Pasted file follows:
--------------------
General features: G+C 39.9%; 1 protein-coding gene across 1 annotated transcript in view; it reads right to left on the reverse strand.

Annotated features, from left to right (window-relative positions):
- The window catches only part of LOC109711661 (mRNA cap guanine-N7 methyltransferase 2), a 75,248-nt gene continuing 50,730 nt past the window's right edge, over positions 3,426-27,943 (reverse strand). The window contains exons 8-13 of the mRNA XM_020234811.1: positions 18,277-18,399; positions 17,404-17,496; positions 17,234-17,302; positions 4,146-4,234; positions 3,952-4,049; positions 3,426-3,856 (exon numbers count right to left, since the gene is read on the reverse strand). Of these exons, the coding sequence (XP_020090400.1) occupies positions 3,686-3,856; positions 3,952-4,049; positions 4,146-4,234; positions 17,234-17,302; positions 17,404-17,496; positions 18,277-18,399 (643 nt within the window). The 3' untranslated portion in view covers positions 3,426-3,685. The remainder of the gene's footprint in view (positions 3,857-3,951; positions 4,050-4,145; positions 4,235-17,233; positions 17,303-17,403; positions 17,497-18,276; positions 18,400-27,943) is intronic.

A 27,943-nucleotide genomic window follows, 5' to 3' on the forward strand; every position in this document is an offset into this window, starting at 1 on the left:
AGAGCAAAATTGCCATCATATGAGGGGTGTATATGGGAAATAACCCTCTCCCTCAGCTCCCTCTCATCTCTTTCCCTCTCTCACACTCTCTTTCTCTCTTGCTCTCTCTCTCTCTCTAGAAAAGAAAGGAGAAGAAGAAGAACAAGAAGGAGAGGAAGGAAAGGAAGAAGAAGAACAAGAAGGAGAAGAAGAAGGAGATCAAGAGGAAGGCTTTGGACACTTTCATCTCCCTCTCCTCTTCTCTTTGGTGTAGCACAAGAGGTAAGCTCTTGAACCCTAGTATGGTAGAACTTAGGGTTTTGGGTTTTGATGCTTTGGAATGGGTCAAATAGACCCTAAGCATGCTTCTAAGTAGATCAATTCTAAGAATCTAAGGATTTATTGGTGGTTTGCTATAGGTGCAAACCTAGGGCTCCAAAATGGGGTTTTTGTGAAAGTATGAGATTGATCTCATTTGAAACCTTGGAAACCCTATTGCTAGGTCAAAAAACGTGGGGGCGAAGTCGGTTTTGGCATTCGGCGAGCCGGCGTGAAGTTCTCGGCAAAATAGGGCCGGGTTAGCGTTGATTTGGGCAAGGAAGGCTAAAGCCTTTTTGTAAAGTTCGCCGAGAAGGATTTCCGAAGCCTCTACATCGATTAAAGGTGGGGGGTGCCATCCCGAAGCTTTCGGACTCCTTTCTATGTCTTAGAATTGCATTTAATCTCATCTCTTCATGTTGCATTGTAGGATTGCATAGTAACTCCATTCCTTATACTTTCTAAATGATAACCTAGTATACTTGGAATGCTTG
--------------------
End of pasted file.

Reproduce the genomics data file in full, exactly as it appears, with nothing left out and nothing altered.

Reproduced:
General features: G+C 39.9%; 1 protein-coding gene across 1 annotated transcript in view; it reads right to left on the reverse strand.

Annotated features, from left to right (window-relative positions):
- The window catches only part of LOC109711661 (mRNA cap guanine-N7 methyltransferase 2), a 75,248-nt gene continuing 50,730 nt past the window's right edge, over positions 3,426-27,943 (reverse strand). The window contains exons 8-13 of the mRNA XM_020234811.1: positions 18,277-18,399; positions 17,404-17,496; positions 17,234-17,302; positions 4,146-4,234; positions 3,952-4,049; positions 3,426-3,856 (exon numbers count right to left, since the gene is read on the reverse strand). Of these exons, the coding sequence (XP_020090400.1) occupies positions 3,686-3,856; positions 3,952-4,049; positions 4,146-4,234; positions 17,234-17,302; positions 17,404-17,496; positions 18,277-18,399 (643 nt within the window). The 3' untranslated portion in view covers positions 3,426-3,685. The remainder of the gene's footprint in view (positions 3,857-3,951; positions 4,050-4,145; positions 4,235-17,233; positions 17,303-17,403; positions 17,497-18,276; positions 18,400-27,943) is intronic.

A 27,943-nucleotide genomic window follows, 5' to 3' on the forward strand; every position in this document is an offset into this window, starting at 1 on the left:
AGAGCAAAATTGCCATCATATGAGGGGTGTATATGGGAAATAACCCTCTCCCTCAGCTCCCTCTCATCTCTTTCCCTCTCTCACACTCTCTTTCTCTCTTGCTCTCTCTCTCTCTCTAGAAAAGAAAGGAGAAGAAGAAGAACAAGAAGGAGAGGAAGGAAAGGAAGAAGAAGAACAAGAAGGAGAAGAAGAAGGAGATCAAGAGGAAGGCTTTGGACACTTTCATCTCCCTCTCCTCTTCTCTTTGGTGTAGCACAAGAGGTAAGCTCTTGAACCCTAGTATGGTAGAACTTAGGGTTTTGGGTTTTGATGCTTTGGAATGGGTCAAATAGACCCTAAGCATGCTTCTAAGTAGATCAATTCTAAGAATCTAAGGATTTATTGGTGGTTTGCTATAGGTGCAAACCTAGGGCTCCAAAATGGGGTTTTTGTGAAAGTATGAGATTGATCTCATTTGAAACCTTGGAAACCCTATTGCTAGGTCAAAAAACGTGGGGGCGAAGTCGGTTTTGGCATTCGGCGAGCCGGCGTGAAGTTCTCGGCAAAATAGGGCCGGGTTAGCGTTGATTTGGGCAAGGAAGGCTAAAGCCTTTTTGTAAAGTTCGCCGAGAAGGATTTCCGAAGCCTCTACATCGATTAAAGGTGGGGGGTGCCATCCCGAAGCTTTCGGACTCCTTTCTATGTCTTAGAATTGCATTTAATCTCATCTCTTCATGTTGCATTGTAGGATTGCATAGTAACTCCATTCCTTATACTTTCTAAATGATAACCTAGTATACTTGGAATGCTTG